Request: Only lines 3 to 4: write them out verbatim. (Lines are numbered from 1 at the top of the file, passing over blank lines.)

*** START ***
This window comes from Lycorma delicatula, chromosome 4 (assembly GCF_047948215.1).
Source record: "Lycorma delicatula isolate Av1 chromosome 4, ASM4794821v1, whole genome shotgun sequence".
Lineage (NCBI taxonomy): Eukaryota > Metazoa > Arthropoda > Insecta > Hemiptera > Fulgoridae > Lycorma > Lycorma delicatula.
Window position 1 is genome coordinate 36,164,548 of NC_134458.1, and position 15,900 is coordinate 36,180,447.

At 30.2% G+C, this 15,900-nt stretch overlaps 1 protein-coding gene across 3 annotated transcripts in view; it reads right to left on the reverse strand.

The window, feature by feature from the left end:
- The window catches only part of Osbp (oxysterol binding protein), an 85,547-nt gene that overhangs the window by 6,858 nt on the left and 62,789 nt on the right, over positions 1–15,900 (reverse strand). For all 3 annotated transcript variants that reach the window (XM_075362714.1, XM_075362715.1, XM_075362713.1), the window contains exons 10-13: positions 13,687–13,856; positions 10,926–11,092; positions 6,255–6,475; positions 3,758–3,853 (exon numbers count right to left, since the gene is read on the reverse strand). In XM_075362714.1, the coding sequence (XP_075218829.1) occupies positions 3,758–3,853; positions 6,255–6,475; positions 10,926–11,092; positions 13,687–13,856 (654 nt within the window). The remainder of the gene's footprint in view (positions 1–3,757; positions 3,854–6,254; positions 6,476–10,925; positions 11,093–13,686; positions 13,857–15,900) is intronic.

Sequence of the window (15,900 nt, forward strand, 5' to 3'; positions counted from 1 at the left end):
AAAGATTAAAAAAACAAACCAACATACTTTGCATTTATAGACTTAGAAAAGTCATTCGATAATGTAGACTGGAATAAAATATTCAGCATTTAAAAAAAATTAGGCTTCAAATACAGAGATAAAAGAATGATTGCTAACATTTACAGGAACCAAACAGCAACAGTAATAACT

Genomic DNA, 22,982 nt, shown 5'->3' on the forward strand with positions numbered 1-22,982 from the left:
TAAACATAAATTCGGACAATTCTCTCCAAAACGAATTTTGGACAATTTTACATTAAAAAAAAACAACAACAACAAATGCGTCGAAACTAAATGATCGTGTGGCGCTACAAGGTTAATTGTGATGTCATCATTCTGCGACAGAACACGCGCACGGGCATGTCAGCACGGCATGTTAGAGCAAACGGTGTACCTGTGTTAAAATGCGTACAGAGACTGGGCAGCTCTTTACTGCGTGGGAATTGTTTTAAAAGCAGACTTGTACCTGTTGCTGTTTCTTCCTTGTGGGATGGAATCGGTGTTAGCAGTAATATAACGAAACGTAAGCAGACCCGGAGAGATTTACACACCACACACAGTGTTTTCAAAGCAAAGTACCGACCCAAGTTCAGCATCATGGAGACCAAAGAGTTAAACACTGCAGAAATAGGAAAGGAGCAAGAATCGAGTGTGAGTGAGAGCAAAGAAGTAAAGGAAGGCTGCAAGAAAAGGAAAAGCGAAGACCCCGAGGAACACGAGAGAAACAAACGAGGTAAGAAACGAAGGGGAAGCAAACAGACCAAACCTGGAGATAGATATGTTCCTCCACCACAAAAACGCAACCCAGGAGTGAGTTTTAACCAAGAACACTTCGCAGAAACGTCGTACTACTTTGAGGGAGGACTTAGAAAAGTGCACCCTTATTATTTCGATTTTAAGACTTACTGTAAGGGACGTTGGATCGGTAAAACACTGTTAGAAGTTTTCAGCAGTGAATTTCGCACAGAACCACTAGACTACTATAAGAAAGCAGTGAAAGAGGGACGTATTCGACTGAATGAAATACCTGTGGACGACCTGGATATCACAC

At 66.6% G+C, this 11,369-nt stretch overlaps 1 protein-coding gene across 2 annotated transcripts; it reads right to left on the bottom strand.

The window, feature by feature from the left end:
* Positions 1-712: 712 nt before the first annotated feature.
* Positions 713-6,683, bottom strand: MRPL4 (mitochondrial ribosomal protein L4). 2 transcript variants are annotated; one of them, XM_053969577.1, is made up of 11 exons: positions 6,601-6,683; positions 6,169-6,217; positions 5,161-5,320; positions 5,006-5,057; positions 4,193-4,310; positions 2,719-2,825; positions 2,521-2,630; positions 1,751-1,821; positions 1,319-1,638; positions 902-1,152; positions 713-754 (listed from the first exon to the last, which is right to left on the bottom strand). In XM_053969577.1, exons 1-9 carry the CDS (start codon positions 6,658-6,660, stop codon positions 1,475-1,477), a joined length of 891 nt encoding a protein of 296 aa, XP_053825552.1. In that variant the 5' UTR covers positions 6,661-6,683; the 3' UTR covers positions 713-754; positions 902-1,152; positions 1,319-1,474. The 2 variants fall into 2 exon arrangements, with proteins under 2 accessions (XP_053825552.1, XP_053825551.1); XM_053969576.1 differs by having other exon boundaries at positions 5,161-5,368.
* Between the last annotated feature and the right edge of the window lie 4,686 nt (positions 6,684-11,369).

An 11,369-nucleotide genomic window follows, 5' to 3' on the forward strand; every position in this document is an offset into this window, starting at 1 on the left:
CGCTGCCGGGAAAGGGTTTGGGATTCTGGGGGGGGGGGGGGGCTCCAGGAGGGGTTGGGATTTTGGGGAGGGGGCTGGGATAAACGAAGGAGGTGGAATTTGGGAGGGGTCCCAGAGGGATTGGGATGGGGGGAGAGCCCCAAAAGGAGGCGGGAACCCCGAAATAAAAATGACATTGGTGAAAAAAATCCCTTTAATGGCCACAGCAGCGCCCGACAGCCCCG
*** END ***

Lineage (NCBI taxonomy): Eukaryota > Metazoa > Arthropoda > Insecta > Hemiptera > Fulgoridae > Lycorma > Lycorma delicatula.
Window position 1 is genome coordinate 36,164,548 of NC_134458.1, and position 15,900 is coordinate 36,180,447.